Wednesday, July 8, 2009

Slow Death by Rubber Duck - book review

You have all heard about BPA (bisphenol A) by this point, especially moms, but have you given much attention to some of the other scary chemicals in your life? Parabens, phthalates, PCB's, non-stick coatings, pesticides, mercury, triclosan.... new chemicals are coming out all the time and are 'assumed safe' until something horrible happens (think DDT) or until consumers step out and complain (think BPA, recently banned in kids' products in Canada after a huge upcry by parents). By the way, BPA is still approved for things like can linings and many other food containers so if you eat canned food or canned pop, you're still getting it.

Of course we all want a clean, fresh-smelling, bug-, weed-, and germ-free environment. But is all that desire for 'clean' living slowly killing us?

Authors Rick Smith, Bruce Lourie and Sarah Dopp took a novel (sorry) approach to exploring this subject. Rick and Bruce spent four days using products that contain scary stuff. These were not beakers of chemicals or tanks of strange gases, but rather the products we use every day as consumers. Things like shaving cream, hand soap, shampoo and other skin care products, non-stick frying pans and plastic food containers, cans of Coke and a stain-repellant sofa. They tested their blood levels of toxic substances before and after their experiment and made some scary connections between the products we use and an assortment of problems like cancer, reproductive issues, neurological damage, the list goes on. Yikes.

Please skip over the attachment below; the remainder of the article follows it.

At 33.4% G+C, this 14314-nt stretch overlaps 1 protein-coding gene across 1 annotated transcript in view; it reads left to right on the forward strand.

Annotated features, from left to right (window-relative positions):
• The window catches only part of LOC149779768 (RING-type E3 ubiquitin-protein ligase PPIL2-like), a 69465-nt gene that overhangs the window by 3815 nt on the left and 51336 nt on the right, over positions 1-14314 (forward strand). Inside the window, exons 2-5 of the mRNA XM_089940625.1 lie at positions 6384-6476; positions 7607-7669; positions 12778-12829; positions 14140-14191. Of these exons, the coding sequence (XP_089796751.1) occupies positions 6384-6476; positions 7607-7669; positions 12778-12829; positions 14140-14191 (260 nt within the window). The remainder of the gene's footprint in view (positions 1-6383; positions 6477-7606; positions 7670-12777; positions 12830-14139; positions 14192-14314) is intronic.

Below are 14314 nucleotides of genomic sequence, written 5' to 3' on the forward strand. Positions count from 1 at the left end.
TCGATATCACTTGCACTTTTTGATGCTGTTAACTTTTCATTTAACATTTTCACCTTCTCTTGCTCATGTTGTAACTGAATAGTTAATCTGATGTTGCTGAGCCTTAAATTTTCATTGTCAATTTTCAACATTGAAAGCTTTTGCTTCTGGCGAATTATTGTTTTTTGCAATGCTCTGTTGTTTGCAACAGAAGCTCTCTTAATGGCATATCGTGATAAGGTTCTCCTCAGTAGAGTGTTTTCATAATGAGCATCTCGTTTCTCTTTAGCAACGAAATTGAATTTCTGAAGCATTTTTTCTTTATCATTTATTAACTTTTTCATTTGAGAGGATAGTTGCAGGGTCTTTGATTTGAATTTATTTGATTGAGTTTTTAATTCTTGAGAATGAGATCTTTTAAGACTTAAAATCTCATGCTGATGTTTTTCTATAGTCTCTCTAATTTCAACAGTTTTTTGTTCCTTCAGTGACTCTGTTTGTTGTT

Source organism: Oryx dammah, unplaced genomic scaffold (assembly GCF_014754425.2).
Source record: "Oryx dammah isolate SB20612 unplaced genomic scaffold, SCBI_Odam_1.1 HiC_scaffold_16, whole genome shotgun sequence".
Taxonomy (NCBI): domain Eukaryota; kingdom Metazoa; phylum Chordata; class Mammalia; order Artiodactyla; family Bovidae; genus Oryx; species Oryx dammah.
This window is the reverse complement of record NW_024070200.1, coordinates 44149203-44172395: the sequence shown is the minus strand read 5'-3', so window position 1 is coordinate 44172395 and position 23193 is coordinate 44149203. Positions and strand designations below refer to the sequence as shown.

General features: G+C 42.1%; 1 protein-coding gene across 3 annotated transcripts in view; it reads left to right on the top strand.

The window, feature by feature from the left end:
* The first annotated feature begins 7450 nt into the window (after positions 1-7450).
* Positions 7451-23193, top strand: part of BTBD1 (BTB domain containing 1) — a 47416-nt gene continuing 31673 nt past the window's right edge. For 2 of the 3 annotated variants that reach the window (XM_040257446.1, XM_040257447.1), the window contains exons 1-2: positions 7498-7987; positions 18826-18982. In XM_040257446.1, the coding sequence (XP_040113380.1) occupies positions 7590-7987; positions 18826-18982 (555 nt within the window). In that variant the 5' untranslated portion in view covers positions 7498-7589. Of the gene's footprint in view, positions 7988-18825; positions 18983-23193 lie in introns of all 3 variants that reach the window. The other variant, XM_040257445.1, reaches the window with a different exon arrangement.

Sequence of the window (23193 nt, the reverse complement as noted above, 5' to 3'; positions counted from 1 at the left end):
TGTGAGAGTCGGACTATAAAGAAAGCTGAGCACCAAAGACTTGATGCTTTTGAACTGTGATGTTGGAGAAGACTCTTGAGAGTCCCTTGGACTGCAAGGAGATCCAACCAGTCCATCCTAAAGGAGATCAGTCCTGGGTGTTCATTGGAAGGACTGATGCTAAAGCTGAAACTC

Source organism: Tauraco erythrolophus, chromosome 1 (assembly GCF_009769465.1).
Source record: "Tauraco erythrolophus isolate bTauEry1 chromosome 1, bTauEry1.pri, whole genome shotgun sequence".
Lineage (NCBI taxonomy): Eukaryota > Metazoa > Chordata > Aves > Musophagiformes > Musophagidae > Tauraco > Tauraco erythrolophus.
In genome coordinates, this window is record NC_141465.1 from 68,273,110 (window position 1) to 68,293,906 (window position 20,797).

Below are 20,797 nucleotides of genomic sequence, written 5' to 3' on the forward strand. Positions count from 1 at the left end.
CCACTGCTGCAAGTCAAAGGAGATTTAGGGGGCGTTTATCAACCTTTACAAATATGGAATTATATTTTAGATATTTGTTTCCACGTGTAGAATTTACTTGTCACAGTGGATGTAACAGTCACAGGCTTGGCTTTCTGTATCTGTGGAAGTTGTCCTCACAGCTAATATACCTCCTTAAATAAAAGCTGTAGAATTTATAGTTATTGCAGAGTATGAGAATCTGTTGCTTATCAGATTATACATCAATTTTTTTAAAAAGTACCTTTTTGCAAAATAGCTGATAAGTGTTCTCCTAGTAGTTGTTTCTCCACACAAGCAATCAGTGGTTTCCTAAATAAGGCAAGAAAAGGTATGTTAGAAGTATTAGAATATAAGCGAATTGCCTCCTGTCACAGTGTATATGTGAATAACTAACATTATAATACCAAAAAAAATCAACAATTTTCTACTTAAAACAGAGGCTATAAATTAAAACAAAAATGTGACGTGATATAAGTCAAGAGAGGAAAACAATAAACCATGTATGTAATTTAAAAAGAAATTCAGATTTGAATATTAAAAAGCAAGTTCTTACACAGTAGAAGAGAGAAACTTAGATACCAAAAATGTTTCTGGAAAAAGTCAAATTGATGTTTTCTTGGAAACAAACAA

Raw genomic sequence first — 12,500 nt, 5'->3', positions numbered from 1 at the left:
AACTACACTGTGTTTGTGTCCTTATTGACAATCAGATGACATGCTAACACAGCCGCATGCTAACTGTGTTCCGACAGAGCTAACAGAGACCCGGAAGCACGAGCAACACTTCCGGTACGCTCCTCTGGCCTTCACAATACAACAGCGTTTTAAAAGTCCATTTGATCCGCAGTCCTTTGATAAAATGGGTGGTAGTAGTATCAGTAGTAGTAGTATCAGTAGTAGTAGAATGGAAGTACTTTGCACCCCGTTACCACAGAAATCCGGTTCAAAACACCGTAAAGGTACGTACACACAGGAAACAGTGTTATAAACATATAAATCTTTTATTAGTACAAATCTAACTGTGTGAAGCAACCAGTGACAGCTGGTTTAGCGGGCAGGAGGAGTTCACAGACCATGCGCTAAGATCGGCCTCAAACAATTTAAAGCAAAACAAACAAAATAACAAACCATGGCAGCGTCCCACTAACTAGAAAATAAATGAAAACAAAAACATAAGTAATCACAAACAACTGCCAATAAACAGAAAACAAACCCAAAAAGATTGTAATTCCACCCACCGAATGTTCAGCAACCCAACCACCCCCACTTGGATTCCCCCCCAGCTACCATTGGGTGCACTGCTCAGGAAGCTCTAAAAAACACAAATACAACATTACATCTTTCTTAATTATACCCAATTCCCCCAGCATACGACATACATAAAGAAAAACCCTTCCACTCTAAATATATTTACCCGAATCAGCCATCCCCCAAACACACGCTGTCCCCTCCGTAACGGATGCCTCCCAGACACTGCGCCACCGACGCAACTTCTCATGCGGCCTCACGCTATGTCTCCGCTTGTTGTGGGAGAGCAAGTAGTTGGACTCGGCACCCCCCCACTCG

I recommend this book if you are interested in your health and that of your family (who isn't?). It's not preachy, it's not hard to read, it's not boring. I found it at my local library after hearing an interview with the authors on CBC radio.

One comment that particularly resonated with me was about food-safe plastics. Here's the phrase to remember: "4, 5, 1 or 2 - all the rest are bad for you". Take a look at the number in the recycling symbol and see what kind of plastics your food is stored or packaged in. I was shocked to see my favourite yogourt cups, Astro Original - one of the few that meets my vegetarian requirement of not containing gelatin - is packed in #6 plastic, which can leach styrene. The International Agency for Research on Cancer (IARC) classifies styrene as a potential human carcinogen. Not cool, Parmalat!

I also still recommend the CBC doc The Disappearing Male, if you haven't seen it yet. You can find it on YouTube as well as the CBC website.

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